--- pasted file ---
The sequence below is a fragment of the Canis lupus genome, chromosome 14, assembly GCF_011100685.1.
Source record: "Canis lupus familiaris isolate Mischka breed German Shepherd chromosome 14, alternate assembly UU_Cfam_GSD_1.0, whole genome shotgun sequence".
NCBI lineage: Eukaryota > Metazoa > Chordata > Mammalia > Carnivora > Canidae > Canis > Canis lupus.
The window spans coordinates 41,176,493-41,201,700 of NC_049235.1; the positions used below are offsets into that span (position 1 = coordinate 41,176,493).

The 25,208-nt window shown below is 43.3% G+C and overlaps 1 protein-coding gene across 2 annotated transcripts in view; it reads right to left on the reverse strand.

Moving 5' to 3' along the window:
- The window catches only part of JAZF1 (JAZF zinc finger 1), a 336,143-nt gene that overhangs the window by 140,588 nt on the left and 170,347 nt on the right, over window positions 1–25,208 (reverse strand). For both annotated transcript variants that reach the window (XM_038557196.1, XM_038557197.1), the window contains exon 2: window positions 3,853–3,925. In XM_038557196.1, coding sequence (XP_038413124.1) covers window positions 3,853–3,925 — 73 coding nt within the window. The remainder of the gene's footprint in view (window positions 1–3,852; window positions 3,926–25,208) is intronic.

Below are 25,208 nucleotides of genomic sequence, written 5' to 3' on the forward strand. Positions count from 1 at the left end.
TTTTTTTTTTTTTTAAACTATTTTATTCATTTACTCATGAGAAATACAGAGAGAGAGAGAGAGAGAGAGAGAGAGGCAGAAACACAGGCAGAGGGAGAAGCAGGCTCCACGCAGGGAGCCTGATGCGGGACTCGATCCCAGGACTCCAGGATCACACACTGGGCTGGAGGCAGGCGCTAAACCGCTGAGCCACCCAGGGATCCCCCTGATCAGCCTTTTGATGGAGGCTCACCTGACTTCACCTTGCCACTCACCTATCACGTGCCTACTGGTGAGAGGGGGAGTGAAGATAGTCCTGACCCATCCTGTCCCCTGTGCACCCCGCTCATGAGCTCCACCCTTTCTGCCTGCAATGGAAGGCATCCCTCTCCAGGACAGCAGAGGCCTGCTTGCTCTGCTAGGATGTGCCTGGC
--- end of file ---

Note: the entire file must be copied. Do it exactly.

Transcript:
The sequence below is a fragment of the Canis lupus genome, chromosome 14, assembly GCF_011100685.1.
Source record: "Canis lupus familiaris isolate Mischka breed German Shepherd chromosome 14, alternate assembly UU_Cfam_GSD_1.0, whole genome shotgun sequence".
NCBI lineage: Eukaryota > Metazoa > Chordata > Mammalia > Carnivora > Canidae > Canis > Canis lupus.
The window spans coordinates 41,176,493-41,201,700 of NC_049235.1; the positions used below are offsets into that span (position 1 = coordinate 41,176,493).

The 25,208-nt window shown below is 43.3% G+C and overlaps 1 protein-coding gene across 2 annotated transcripts in view; it reads right to left on the reverse strand.

Moving 5' to 3' along the window:
- The window catches only part of JAZF1 (JAZF zinc finger 1), a 336,143-nt gene that overhangs the window by 140,588 nt on the left and 170,347 nt on the right, over window positions 1–25,208 (reverse strand). For both annotated transcript variants that reach the window (XM_038557196.1, XM_038557197.1), the window contains exon 2: window positions 3,853–3,925. In XM_038557196.1, coding sequence (XP_038413124.1) covers window positions 3,853–3,925 — 73 coding nt within the window. The remainder of the gene's footprint in view (window positions 1–3,852; window positions 3,926–25,208) is intronic.

Below are 25,208 nucleotides of genomic sequence, written 5' to 3' on the forward strand. Positions count from 1 at the left end.
TTTTTTTTTTTTTTAAACTATTTTATTCATTTACTCATGAGAAATACAGAGAGAGAGAGAGAGAGAGAGAGAGAGGCAGAAACACAGGCAGAGGGAGAAGCAGGCTCCACGCAGGGAGCCTGATGCGGGACTCGATCCCAGGACTCCAGGATCACACACTGGGCTGGAGGCAGGCGCTAAACCGCTGAGCCACCCAGGGATCCCCCTGATCAGCCTTTTGATGGAGGCTCACCTGACTTCACCTTGCCACTCACCTATCACGTGCCTACTGGTGAGAGGGGGAGTGAAGATAGTCCTGACCCATCCTGTCCCCTGTGCACCCCGCTCATGAGCTCCACCCTTTCTGCCTGCAATGGAAGGCATCCCTCTCCAGGACAGCAGAGGCCTGCTTGCTCTGCTAGGATGTGCCTGGC